What are postgraduate courses in business?
Doing a postgraduate course in business can gain you one of a variety of qualifications – diplomas, masters and doctorate degrees – and you can study a range of subjects, from the classic Masters of Business Administration (MBA) to the very niche, such as an MSc in Disaster Management or Airport Management.
Who is eligible for a postgraduate course in business?
This very much depends on the course in question. A significant number of postgraduate courses in business will require you to have some experience (two years is the usual) of working life before you apply, in addition to possessing a first degree. In some sectors, such as consulting, for example, it is common for a graduate to join a graduate consulting scheme straight after university and then, after a few years in the job, undertake an MBA or other postgraduate course in business to develop and specialise their business skills – sometimes their employer will even sponsor this.
Some postgraduate courses in business will not require you to have work experience but will expect you to have a first degree in a specific subject. Postgraduate courses in subjects such as accounting and finance, for example, will usually require you to have a first degree in accounting, finance or business management. Some postgraduate courses in business merely require the possession of a first degree in any subject. It is vital that you check you are eligible to apply for the course you’re interested in.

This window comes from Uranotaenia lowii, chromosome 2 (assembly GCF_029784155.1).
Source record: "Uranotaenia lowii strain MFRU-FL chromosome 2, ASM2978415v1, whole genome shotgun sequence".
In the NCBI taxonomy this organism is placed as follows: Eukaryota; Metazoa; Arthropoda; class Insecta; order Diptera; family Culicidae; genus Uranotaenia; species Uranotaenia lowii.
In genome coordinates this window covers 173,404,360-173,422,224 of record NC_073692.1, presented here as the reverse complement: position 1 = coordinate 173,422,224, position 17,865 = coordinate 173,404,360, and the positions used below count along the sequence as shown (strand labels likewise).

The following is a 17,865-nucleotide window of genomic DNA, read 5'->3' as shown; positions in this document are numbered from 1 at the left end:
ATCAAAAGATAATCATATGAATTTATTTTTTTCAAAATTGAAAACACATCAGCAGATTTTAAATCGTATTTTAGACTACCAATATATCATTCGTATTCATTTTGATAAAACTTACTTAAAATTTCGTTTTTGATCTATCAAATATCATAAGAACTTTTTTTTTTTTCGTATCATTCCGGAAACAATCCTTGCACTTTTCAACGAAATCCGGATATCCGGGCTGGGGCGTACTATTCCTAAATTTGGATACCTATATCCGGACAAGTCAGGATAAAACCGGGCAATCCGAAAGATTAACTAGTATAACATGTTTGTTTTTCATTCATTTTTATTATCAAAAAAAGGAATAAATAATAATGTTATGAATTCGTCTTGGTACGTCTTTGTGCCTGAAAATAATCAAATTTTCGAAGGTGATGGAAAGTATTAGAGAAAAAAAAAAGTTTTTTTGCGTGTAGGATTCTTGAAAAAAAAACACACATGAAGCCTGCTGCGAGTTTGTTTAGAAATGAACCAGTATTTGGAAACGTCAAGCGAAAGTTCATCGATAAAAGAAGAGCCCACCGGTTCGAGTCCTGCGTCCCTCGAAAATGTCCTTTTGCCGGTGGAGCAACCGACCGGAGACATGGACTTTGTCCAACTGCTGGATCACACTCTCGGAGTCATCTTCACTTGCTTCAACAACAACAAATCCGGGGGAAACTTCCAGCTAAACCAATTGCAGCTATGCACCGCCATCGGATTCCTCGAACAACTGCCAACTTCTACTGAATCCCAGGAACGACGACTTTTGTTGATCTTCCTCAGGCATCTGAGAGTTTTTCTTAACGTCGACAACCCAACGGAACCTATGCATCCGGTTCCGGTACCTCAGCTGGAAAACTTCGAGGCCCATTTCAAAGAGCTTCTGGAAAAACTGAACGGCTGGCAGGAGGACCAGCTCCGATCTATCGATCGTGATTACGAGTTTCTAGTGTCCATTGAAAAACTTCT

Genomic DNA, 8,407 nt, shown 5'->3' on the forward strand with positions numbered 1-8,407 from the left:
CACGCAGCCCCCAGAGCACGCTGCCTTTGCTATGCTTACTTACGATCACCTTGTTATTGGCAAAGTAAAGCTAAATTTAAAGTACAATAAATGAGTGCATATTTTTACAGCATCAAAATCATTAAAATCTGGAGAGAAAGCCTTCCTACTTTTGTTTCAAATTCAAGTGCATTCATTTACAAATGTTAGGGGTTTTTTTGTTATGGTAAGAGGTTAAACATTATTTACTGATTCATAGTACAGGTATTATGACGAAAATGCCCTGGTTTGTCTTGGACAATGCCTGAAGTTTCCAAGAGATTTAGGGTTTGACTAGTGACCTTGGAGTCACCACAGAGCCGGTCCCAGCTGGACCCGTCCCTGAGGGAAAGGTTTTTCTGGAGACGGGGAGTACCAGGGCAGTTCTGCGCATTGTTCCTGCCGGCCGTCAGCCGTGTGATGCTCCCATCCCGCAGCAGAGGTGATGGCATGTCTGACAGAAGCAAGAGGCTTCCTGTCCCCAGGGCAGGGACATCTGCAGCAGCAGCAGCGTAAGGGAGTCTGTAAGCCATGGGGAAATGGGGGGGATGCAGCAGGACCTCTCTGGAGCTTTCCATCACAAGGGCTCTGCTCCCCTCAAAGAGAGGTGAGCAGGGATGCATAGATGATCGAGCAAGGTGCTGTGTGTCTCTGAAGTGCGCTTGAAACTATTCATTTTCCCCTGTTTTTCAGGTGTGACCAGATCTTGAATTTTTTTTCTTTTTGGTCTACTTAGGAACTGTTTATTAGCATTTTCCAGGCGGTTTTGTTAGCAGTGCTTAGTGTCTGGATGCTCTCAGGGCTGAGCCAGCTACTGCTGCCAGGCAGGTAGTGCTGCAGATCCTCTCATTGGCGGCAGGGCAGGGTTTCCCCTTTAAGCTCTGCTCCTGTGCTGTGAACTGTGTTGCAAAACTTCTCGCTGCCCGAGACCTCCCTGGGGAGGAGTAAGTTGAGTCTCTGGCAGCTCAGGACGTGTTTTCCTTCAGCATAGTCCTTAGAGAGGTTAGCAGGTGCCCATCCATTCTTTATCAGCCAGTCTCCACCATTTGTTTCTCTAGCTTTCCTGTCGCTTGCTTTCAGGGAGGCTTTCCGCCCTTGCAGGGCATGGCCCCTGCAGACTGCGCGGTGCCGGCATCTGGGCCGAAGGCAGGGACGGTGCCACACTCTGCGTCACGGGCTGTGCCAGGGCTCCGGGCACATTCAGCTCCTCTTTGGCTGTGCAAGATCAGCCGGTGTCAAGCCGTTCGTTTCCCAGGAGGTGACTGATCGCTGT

Will a postgraduate course in business give me a career advantage?
Unlike sectors such as law or teaching, which require you to do postgraduate study in order to progress with your career, most employers in the business sector do not expect you to have more than a first degree when you apply for a graduate business role. It is likely that even if you possess a higher degree you will start your job on a par with the graduate intake. However, your degree may have equipped you with specialist knowledge which will mean you have more confidence in the workplace, and could possibly progress more easily than those who have not undertaken further study. If you have a specific employer in mind, it could be a good idea to speak to them about their views on postgraduate business courses.
What to consider when choosing a postgraduate business course
If you’ve decided that a postgraduate course in business is for you and you’re trying to weigh up which course would suit you best, make sure you investigate the following:
- the institution’s reputation and facilities
- its teaching and research ratings
- the course content and structure
- the destinations of previous students (this information should be readily available from the institution)
- does the institution have good industry links, offer work experience and networking opportunities?
- does the course/institution rate highly with any employers you have in mind?
- accreditation – if it’s an MBA you’re considering, make sure the institution you’re considering is accredited by one of these three main bodies: the Association of MBAs, the Association to Advance Collegiate Schools of Business (AACSB) or the European Quality Improvement System (EQUIS).